A Long Beach Artist Created Dozens of Trippy Illustrations From Gross Art Poems
We see them online all the time: posts that tell you what your stripper name or first child’s name would be based on random bits of information, such as the month of your birthday or the last vegetable you ate. The words get matched to result in ridiculous combinations. For instance, one such post revealed that my stripper name would be Montana Heat.
When artist Dave Van Patten posted his own version of this absurd sort of survey on Facebook, he got more than 60 responses. The survey asks “What Kind of Gross Art Poem Are You?” and asks for the month you were born, first letter of your name and last digit of the day you were born.
From there, those three words form a totally gross combo of words (mine is Stubby Whale Vomit). Having received so many responses, Van Patten decided to put pencil to paper and bring these strange visions to life. And now they're on display in Long Beach.
He describes the process of creating these surreal images as “kind of in the spirit of Kerouac on meth, but without the meth.”
“I didn't really need the synthetic drugs, because for me, delirium is my favorite drug,” Van Patten wrote in an email. “Sleep deprivation, minimal food and binge creativity really loosens up the mind to the point of subtle madness. Everything becomes funny as the rest of the world disconnects from you with the exception of your creative project.”
He lets the process take over, feverishly creating images such as a figure with a wand protruding from his eyelid (Sweaty Eyelid Wand) or an organ with a face, feet and hairy legs (Psychedelic Flesh Organ).
“In the nature of this creative binge, I puked out 40 of the drawings the first day,” Van Patten says.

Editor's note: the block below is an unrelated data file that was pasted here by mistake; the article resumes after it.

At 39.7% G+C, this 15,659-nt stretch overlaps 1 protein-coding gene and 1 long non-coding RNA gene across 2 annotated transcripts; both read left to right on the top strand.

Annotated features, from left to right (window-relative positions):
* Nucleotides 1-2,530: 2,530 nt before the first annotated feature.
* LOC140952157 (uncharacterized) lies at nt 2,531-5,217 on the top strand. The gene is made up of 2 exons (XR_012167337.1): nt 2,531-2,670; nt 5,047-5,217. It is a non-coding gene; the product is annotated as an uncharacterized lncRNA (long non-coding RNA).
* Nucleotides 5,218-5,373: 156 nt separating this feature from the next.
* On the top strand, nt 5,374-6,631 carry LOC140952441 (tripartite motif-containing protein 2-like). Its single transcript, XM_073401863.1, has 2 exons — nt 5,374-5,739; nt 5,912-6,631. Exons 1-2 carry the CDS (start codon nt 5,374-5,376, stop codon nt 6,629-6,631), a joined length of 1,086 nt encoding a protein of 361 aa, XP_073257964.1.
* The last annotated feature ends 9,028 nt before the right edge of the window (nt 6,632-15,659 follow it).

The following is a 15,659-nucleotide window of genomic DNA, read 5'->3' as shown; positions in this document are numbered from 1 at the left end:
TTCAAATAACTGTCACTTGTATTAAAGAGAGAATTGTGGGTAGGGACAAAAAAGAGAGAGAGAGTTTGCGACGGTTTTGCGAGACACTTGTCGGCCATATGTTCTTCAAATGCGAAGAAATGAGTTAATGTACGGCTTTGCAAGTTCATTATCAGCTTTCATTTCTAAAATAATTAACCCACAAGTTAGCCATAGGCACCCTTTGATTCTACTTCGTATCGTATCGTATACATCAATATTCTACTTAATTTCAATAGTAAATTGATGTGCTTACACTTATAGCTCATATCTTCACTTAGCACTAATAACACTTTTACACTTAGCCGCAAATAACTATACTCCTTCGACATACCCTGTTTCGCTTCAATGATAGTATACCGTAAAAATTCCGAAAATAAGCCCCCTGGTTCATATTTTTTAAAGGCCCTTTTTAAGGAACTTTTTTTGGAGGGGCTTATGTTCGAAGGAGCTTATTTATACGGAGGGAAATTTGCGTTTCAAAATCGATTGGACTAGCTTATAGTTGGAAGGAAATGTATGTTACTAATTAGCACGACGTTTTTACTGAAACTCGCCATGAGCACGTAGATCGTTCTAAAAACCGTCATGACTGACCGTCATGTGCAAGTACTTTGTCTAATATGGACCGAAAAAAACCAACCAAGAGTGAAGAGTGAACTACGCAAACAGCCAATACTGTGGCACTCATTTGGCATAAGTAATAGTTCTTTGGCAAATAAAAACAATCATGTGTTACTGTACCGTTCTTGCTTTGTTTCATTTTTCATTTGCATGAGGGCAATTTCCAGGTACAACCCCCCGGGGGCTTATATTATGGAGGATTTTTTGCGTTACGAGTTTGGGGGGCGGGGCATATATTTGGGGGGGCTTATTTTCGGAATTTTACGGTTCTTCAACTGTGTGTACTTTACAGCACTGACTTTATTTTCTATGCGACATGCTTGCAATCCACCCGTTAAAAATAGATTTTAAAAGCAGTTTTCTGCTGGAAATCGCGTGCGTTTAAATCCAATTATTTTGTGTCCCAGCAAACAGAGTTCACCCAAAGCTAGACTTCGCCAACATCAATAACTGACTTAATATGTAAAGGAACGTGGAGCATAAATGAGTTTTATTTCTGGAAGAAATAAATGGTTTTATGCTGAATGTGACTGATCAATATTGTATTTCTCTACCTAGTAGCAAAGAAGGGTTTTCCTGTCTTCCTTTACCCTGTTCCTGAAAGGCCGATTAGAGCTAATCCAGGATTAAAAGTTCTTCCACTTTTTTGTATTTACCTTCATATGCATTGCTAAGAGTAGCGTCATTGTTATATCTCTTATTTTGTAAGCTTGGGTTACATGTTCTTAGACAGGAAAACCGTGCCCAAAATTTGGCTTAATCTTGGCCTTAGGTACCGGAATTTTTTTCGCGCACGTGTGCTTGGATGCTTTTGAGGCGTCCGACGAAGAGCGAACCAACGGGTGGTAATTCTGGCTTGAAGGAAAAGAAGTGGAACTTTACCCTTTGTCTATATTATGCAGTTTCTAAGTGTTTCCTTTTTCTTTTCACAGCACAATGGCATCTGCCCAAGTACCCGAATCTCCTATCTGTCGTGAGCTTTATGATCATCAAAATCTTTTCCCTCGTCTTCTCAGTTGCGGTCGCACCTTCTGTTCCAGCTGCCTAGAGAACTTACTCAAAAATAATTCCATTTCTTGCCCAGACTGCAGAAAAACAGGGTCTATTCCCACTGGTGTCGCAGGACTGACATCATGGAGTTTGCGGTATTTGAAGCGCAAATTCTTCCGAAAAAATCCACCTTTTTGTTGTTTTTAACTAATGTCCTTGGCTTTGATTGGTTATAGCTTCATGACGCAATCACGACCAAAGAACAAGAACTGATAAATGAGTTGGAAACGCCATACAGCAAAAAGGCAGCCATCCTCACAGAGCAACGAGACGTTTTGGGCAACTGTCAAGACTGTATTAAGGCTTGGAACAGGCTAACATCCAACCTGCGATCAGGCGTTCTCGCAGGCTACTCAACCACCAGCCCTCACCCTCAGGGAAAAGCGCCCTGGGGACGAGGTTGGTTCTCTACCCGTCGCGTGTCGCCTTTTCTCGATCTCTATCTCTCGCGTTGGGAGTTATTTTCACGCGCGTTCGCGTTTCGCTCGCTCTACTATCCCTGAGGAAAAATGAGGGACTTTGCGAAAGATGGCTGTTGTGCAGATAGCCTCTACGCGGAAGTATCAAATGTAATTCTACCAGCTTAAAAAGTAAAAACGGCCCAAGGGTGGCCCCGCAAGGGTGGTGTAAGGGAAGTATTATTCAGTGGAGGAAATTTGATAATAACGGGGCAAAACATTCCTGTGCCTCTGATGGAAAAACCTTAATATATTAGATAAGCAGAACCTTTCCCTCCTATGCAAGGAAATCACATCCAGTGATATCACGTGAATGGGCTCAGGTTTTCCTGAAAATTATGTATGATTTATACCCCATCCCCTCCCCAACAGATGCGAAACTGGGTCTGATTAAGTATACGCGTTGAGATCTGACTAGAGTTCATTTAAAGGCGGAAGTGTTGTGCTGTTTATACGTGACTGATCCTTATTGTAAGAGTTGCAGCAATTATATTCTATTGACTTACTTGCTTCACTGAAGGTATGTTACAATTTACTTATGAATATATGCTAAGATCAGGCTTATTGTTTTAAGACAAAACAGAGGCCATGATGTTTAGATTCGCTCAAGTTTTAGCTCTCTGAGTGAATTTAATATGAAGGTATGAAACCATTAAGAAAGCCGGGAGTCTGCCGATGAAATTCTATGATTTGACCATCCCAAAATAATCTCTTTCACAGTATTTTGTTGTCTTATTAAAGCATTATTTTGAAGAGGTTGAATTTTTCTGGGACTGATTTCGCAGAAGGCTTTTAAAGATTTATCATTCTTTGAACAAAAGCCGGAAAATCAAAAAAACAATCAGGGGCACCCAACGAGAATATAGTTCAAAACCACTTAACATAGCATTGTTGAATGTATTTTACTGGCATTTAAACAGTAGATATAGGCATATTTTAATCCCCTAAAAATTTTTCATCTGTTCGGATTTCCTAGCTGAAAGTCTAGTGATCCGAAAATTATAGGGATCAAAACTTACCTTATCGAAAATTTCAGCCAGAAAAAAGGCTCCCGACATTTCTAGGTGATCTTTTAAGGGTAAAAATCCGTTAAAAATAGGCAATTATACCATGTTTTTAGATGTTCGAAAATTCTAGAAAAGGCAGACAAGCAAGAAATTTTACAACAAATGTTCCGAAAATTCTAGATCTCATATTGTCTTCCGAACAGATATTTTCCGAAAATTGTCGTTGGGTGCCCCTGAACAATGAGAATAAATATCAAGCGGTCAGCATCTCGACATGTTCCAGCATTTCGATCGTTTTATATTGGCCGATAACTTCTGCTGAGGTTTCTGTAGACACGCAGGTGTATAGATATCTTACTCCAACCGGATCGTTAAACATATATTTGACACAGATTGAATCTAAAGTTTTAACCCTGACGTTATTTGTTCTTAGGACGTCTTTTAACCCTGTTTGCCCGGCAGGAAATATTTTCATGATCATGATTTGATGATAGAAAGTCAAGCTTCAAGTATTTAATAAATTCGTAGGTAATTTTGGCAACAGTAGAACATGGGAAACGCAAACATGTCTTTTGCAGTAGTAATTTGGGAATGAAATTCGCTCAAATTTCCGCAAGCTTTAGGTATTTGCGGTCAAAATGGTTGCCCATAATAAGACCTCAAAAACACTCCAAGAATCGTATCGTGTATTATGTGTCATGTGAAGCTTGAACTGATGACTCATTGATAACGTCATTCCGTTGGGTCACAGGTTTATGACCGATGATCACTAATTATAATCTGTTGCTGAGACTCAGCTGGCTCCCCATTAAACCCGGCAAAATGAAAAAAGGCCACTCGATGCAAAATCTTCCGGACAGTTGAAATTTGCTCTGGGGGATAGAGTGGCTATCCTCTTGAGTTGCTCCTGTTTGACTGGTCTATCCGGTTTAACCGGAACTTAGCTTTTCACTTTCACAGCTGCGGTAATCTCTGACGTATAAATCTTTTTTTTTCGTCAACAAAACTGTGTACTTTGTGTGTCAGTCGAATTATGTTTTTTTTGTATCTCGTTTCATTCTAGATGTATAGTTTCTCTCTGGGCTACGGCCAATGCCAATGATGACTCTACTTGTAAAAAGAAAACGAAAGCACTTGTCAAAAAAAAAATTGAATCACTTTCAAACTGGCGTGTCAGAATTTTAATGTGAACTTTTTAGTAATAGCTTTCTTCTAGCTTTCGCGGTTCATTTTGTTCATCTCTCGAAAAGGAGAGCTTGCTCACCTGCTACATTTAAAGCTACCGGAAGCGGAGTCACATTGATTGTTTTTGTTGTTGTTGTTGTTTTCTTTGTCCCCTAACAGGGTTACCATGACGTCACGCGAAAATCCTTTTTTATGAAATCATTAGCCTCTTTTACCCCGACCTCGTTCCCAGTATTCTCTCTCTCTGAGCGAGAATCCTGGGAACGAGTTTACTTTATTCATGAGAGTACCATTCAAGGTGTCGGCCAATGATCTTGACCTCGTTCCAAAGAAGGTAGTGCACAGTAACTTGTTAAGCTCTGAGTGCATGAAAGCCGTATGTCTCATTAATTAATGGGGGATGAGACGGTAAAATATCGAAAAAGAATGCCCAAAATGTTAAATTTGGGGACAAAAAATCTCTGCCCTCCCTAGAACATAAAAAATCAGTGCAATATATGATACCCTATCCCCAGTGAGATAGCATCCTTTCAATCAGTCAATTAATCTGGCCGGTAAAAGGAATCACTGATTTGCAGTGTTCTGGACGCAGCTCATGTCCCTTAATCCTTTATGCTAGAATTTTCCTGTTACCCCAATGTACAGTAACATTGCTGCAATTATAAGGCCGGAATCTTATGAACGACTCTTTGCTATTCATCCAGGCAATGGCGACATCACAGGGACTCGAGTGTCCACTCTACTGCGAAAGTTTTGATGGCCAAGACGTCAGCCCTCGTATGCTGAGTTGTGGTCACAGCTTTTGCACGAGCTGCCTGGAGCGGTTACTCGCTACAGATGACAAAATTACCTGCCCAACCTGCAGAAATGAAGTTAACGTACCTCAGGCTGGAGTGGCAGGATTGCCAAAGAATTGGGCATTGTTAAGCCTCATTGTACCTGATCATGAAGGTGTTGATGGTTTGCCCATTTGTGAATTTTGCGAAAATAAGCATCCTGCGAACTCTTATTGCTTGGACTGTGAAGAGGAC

Despite their surreal and strange nature, the artist eventually developed a slight method to his madness.
“Several of the three-word poems were hard to conceptualize as drawings, but I started to develop a little system,” Van Patten wrote. “Any time the word 'holy' came up, for example 'holy flesh bubble' or 'holy grass limbs,' I drew the superhero sidekick Robin, freaking out, screaming ‘Holy Blob Wand, Batman!’”
Which explains why one of the pieces shows Robin with two sharpened pencils for arms screaming, “Holy Flesh Pencils, Batman!” Boy Wonder looks pretty distraught, but Van Patten admits he gets a chuckle at poor Robin's expense.
“The underlying purpose of these drawings was to make myself laugh, and the thought of Robin weeping or being mutilated just kills me every time,” Van Patten says.
The word combinations get pretty absurd — but that’s what makes each illustration a challenge. Their surreal nature makes them look almost like the product of exquisite corpse, a game that Surrealist artists enjoyed playing. The rules differed from group to group, but the idea was usually to draw a segment of something and fold the paper over before handing it to the next person. That artist could only see the edge of the lines in the work above the fold; then they'd created their own illustration.
The results were macabre, hilarious, nonsensical. But they also served to make artists consider how they might imagine ordinary objects as something new when combined with other visual elements.
Van Patten needed to stretch his imagination to bring the word combinations to life. In some ways, these strange chains of words helped him create things he might not have envisioned otherwise — at least not in the form that they took in his quick drawing.
“For 'wrinkled oatmeal pencil,' my go-to thought was to draw a gross, soggy pencil made out of oatmeal, until the idea came of the wrinkly face of the Quaker Oats guy with a pencil through his head,” Van Pattern says. “That one turned out to be one of my best, even though it started with a lame idea. In essence, the point was to stretch my mind's creative boundaries.”
Each piece differs wildly from the next, which makes them seem less like premeditated pieces and more like visual vomit (an appropriate metaphor, since some of Van Patten’s pieces prominently feature puke).
The artist explains that the survey worked well as a “launching point,” but after a while the pieces “took on a weirdo, visceral, absurdist life” that went beyond the poems.
Dave Van Patten’s work will be on display through July 15 at 4th Street Vine, 2142 E. Fourth St., Long Beach; 4thstreetvine.com.
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